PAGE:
The power to sell good books
The power to decide what books get published and sell belonged to publishing houses for years. The knowledge and business experience of a publisher created this monopoly, by his ability to get the right book in the hands of the reader.
Somebody else controlled money and promotions and this was all right for you, the writer.
Being the writer meant that all you needed to do was write. You delivered the final draft of a book and an entire team of professionals took care of editing, marketing, sells. Once the proposal got chosen by an agent or a publishing house, the gates to success were open. They moved slow but safe, making the right choices while blind to the exponentially increasing number of readers and inconsiderate to the needs of the new writers.
Now, all that nice system is part of a huge beautiful fast-moving mess of a new publishing industry.
It’s still in place and it’s still working well. But the monopoly is broken. The indie publishing industry and the traditional publishing industry are ecosystems that share three main components:
- Book creation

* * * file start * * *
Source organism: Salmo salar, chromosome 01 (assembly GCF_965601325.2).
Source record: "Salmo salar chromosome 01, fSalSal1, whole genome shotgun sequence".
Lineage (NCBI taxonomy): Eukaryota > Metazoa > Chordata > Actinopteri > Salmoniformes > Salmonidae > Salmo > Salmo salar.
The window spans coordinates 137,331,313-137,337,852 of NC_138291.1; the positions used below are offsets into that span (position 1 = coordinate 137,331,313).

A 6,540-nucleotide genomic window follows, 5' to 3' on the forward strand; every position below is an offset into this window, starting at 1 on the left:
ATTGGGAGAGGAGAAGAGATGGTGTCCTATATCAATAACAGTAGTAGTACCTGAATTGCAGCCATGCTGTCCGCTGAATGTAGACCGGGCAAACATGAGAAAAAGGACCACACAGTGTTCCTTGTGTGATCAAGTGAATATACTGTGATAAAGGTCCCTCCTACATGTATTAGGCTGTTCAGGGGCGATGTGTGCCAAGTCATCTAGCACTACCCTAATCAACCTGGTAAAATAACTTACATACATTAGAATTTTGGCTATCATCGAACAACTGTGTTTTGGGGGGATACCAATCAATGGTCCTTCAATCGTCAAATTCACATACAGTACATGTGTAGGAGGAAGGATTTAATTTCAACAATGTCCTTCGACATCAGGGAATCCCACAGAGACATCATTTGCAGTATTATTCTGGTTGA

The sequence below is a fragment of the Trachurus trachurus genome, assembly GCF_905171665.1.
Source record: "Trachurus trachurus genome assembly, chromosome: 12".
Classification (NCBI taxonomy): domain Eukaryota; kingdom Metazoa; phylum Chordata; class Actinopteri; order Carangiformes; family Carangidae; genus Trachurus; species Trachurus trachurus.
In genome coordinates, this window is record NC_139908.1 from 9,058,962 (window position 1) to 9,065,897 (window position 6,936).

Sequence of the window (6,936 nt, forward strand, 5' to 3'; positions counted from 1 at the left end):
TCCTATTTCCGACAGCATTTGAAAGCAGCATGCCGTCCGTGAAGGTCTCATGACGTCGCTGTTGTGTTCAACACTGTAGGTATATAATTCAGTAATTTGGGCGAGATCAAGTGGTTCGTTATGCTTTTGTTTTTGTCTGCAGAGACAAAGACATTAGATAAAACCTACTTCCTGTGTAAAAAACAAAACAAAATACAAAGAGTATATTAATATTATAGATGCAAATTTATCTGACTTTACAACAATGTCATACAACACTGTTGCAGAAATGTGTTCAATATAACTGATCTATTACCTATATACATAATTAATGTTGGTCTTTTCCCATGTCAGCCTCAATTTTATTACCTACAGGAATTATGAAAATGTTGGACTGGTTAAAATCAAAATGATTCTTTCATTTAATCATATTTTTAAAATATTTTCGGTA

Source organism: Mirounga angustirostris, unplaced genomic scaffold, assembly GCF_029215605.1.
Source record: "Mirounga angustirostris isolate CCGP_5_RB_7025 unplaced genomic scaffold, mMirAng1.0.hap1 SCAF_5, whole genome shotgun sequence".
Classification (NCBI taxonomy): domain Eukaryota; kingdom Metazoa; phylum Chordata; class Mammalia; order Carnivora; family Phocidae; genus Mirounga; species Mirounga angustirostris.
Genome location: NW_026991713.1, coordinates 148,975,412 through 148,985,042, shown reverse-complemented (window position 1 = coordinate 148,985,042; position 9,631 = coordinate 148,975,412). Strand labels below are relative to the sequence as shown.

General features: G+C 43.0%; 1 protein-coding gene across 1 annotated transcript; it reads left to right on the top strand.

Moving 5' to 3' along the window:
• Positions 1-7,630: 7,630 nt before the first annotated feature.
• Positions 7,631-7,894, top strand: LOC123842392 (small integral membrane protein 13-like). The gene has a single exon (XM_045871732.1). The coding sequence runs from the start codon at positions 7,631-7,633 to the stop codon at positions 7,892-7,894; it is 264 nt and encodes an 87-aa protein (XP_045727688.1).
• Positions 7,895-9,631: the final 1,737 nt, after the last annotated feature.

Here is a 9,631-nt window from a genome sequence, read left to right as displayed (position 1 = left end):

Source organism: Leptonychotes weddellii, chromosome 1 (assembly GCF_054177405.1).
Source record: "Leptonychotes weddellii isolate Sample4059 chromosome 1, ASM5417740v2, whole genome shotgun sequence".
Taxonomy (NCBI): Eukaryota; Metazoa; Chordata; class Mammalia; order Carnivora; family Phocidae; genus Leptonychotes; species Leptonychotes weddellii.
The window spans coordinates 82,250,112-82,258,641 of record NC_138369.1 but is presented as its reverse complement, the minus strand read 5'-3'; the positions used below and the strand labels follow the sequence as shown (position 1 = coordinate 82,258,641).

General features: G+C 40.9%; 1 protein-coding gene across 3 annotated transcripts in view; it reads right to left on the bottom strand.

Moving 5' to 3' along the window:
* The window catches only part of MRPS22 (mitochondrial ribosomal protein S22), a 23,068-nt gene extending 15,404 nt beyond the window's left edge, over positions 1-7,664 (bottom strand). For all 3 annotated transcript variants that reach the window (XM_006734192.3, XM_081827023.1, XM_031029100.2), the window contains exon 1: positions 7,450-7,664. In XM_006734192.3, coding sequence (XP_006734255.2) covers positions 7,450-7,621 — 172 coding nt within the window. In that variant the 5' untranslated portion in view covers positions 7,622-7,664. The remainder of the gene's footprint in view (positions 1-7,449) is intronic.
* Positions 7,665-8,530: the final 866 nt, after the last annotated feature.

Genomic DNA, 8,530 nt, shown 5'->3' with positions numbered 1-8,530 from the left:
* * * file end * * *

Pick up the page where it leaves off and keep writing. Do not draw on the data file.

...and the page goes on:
- Book production
- Power to sell
It isn’t the opportunity to self-publish that changed the status quo. You still need a good editor and a cover designer to create a good product, a good book. You still need the professionals in the publishing industry. Your final draft isn’t by far a real book.
The monopoly of the publishing houses wasn’t broken by the opportunity to self-publish, but because their power to sell got taken from them.
Internet and social media did this.
You can sell your own books now.
Build your readers base; interact with online and local communities; create your own advertising campaign. You will work harder, invest your own money, and learn a new profession (social media manager). Most of all you need to be in direct contact with your readers (email newsletter subscription, blog). They give you the power to sell.
It requires work to build trust and credibility, gaining new skills and being genuine. You need to build a relationship before you sell a good book.
You have the world at your fingertips. Literally.